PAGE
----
OCTOBER 26, 1950
NEW YORK, Wednesday—I think United Nations Day was well celebrated both at the U.N. headquarters and by the City of New York yesterday. I was sorry I could not be in two places at once. I would have liked to see the dedication of what I have known as the Aquarium, but which once was the gateway into this country. The ceremonies at City Hall must have been interesting, too. But I had to be in my seat as a delegate at Flushing, awaiting the President's arrival.
The President's speech was fine, I thought, and I particularly liked the emphasis on disarmament, coupled with the warning that there must be good faith in that disarmament. Until the people of the world could be assured that disarmament would apply to all alike, he said, the free nations must keep themselves strong. I only hope that we in this country, who love to forget about the disagreeable things that face us and enjoy life and live comfortably, will not be lulled to sleep again until we have forged a strong and effective United Nations, coupled with a U.N. inspection force that can guarantee protection. Then, and then only, can we be free to use our money exclusively for the improvement of the everyday lives of the people. There is no use in looking forward to this desirable period until we are sure that no war and no aggressor can catch us unawares.
There still may be a few week ends pleasant enough for people to want to drive up to the library at Hyde Park. Therefore, I would like to draw the attention of any youngsters who are interested in boat models, to the crooked-stern junk model of Fouchou. This has been on exhibition for some time but its position was not well lighted and it was difficult really to appreciate what an interesting and unique model it is. It was given to President Roosevelt in 1941 by Sir Frederick Maze, K.C.M.G., K.B.E., who was for many years Inspector General of Chinese Maritime Customs. Sir Frederick had it built in China under the supervision of George C.L. Worcester, river inspector, who also built the only other model of this kind for the Maze collection of junk models in the Science Museum in London.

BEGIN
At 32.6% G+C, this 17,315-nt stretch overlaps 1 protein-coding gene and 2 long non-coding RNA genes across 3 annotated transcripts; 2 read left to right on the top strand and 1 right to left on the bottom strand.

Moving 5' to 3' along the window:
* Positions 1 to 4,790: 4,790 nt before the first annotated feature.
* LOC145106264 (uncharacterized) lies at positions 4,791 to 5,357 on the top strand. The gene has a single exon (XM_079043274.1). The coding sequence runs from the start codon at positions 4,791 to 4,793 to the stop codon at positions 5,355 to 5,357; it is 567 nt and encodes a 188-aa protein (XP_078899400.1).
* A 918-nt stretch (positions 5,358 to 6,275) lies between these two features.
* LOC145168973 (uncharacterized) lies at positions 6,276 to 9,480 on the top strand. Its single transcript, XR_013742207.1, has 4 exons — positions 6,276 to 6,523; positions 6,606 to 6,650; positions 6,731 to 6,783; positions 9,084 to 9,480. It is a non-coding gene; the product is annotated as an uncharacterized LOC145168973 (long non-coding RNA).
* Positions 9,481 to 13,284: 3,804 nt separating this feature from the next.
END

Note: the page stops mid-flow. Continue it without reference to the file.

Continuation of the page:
My husband's letter of thanks is exhibited with the model and he was very proud to have it in his collection.
The crooked-stern junks carry salt from Fouchou, at the mouth of the Kung-t'an (a tributary of the Upper Yangtze), up the turbulent waters of the Kung-t'an for more than 200 miles. The unusual crooked stern enables the vessel to use two very long sweeps. The junks are about 70 feet long, and their design has apparently not been changed in many centuries. The carpenters who make them have no drawings or plans for their guidance and use only two tools—an axe and an ancient type of auger. Since this vessel is used in a remote region of China, it is little known to the outside world and is quite different from the more familiar junks seen along the coastal regions of China.
I am sure this model will be fascinating to every youngster because every detail is so accurate. The bunks are in the deckhouse, and a table complete with tiny rice bowls, teakettle, and chopsticks is on deck. There also is a Chinese kitchen reproduced in miniature. I draw this to the young people's attention because I am so grateful to Sir Frederick Maze and because I think this junk gives us a picture of the life of some of the people in the world about whom we know too little.